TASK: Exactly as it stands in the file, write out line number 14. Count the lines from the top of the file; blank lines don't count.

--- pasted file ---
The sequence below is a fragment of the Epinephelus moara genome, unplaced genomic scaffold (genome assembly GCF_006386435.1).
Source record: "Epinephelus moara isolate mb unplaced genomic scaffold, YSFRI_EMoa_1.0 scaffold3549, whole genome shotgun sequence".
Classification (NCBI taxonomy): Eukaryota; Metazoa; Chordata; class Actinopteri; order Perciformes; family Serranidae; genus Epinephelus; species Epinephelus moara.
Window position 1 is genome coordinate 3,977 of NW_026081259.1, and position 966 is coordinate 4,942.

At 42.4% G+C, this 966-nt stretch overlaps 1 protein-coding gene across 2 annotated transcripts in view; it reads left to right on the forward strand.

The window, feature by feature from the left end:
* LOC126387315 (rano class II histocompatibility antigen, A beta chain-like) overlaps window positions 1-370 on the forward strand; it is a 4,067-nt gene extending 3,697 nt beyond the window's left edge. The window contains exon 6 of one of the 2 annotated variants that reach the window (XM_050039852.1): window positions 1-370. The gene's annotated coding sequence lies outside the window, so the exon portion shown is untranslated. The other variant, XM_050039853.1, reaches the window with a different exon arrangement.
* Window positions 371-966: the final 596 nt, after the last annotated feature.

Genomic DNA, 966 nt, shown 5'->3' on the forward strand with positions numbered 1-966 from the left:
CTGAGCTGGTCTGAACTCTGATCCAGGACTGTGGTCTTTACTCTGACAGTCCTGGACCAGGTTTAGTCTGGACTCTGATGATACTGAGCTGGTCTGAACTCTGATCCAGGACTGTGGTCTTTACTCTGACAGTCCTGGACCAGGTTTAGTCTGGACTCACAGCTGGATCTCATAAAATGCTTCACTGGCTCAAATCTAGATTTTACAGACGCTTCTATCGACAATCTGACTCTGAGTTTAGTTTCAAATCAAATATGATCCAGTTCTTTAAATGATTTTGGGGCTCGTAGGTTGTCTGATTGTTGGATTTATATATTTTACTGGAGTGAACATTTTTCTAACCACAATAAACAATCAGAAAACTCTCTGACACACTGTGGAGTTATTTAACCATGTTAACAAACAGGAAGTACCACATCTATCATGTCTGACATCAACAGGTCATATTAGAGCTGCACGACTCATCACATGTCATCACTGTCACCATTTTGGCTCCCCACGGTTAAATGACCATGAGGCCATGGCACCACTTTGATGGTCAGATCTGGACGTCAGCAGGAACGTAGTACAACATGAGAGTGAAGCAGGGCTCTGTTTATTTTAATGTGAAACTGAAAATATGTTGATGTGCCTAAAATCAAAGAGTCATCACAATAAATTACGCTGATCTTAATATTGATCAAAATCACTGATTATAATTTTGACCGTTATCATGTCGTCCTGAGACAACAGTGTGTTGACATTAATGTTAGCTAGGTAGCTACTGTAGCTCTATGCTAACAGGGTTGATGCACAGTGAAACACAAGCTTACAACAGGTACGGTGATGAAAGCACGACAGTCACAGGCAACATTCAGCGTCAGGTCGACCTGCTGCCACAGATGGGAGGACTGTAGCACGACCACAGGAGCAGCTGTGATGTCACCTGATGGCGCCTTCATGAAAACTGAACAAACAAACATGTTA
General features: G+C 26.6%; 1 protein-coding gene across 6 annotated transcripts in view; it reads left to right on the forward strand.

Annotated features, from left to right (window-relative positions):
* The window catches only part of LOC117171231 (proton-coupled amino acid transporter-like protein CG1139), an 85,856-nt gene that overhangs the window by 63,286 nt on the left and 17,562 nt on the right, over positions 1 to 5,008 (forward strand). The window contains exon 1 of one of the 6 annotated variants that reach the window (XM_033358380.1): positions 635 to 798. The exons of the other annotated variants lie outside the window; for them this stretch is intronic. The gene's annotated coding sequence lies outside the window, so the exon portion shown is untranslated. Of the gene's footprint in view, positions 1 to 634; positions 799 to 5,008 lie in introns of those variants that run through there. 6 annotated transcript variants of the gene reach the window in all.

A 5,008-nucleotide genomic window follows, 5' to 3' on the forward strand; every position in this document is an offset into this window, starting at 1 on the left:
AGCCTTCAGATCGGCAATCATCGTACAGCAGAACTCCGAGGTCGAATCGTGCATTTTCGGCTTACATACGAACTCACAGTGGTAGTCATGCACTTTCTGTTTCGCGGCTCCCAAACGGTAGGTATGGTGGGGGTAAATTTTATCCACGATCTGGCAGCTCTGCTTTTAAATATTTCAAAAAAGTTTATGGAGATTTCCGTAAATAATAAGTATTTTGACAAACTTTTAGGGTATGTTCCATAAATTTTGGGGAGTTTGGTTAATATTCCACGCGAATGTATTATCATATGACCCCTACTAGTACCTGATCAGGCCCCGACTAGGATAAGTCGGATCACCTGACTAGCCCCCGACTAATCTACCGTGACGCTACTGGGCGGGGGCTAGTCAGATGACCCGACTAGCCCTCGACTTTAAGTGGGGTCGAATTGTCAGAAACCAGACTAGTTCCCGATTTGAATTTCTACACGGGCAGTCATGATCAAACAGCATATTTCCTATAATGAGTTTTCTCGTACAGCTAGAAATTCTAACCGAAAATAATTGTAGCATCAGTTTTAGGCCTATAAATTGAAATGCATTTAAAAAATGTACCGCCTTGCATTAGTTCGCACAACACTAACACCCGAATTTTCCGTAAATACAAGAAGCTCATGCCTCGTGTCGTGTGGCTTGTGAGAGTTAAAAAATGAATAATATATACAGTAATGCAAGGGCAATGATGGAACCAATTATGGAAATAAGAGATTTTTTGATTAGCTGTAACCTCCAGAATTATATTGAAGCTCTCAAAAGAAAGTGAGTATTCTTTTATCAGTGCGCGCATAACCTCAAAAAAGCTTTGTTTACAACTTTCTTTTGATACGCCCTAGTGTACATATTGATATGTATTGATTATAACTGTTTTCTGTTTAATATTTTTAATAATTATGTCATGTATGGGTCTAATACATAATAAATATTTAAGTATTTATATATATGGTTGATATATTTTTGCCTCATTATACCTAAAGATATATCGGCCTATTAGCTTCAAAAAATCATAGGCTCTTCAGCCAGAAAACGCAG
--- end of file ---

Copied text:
A 5,008-nucleotide genomic window follows, 5' to 3' on the forward strand; every position in this document is an offset into this window, starting at 1 on the left: